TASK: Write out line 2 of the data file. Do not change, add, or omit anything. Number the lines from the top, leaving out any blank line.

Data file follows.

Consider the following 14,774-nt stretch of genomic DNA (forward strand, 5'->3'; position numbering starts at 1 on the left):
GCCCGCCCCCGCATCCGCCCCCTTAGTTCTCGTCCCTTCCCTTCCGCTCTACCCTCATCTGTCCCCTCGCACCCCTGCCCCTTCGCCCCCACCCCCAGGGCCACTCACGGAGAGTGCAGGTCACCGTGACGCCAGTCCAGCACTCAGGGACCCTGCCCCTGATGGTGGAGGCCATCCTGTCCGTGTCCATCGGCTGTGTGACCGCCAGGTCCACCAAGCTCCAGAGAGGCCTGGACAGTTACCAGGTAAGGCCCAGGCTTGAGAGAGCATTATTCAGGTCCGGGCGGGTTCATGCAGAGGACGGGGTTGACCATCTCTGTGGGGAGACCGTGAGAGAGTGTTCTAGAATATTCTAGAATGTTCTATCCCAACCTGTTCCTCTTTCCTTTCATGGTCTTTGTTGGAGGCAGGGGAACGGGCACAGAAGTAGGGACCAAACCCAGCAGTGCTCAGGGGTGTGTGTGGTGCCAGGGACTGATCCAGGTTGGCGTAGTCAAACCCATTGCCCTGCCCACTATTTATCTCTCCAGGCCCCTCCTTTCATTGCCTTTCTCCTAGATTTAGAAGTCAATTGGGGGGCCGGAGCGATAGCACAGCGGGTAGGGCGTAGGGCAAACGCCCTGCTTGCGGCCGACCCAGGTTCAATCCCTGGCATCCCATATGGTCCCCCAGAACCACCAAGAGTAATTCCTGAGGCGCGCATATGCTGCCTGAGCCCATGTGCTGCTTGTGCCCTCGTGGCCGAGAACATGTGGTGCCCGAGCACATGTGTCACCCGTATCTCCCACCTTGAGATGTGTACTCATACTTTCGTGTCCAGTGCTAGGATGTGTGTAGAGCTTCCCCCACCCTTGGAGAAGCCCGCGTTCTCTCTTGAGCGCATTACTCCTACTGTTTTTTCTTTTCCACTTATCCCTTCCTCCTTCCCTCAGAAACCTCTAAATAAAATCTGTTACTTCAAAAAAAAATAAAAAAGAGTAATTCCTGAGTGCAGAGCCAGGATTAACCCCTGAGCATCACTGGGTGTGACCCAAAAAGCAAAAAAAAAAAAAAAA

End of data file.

GCCCGCCCCCGCATCCGCCCCCTTAGTTCTCGTCCCTTCCCTTCCGCTCTACCCTCATCTGTCCCCTCGCACCCCTGCCCCTTCGCCCCCACCCCCAGGGCCACTCACGGAGAGTGCAGGTCACCGTGACGCCAGTCCAGCACTCAGGGACCCTGCCCCTGATGGTGGAGGCCATCCTGTCCGTGTCCATCGGCTGTGTGACCGCCAGGTCCACCAAGCTCCAGAGAGGCCTGGACAGTTACCAGGTAAGGCCCAGGCTTGAGAGAGCATTATTCAGGTCCGGGCGGGTTCATGCAGAGGACGGGGTTGACCATCTCTGTGGGGAGACCGTGAGAGAGTGTTCTAGAATATTCTAGAATGTTCTATCCCAACCTGTTCCTCTTTCCTTTCATGGTCTTTGTTGGAGGCAGGGGAACGGGCACAGAAGTAGGGACCAAACCCAGCAGTGCTCAGGGGTGTGTGTGGTGCCAGGGACTGATCCAGGTTGGCGTAGTCAAACCCATTGCCCTGCCCACTATTTATCTCTCCAGGCCCCTCCTTTCATTGCCTTTCTCCTAGATTTAGAAGTCAATTGGGGGGCCGGAGCGATAGCACAGCGGGTAGGGCGTAGGGCAAACGCCCTGCTTGCGGCCGACCCAGGTTCAATCCCTGGCATCCCATATGGTCCCCCAGAACCACCAAGAGTAATTCCTGAGGCGCGCATATGCTGCCTGAGCCCATGTGCTGCTTGTGCCCTCGTGGCCGAGAACATGTGGTGCCCGAGCACATGTGTCACCCGTATCTCCCACCTTGAGATGTGTACTCATACTTTCGTGTCCAGTGCTAGGATGTGTGTAGAGCTTCCCCCACCCTTGGAGAAGCCCGCGTTCTCTCTTGAGCGCATTACTCCTACTGTTTTTTCTTTTCCACTTATCCCTTCCTCCTTCCCTCAGAAACCTCTAAATAAAATCTGTTACTTCAAAAAAAAATAAAAAAGAGTAATTCCTGAGTGCAGAGCCAGGATTAACCCCTGAGCATCACTGGGTGTGACCCAAAAAGCAAAAAAAAAAAAAAAA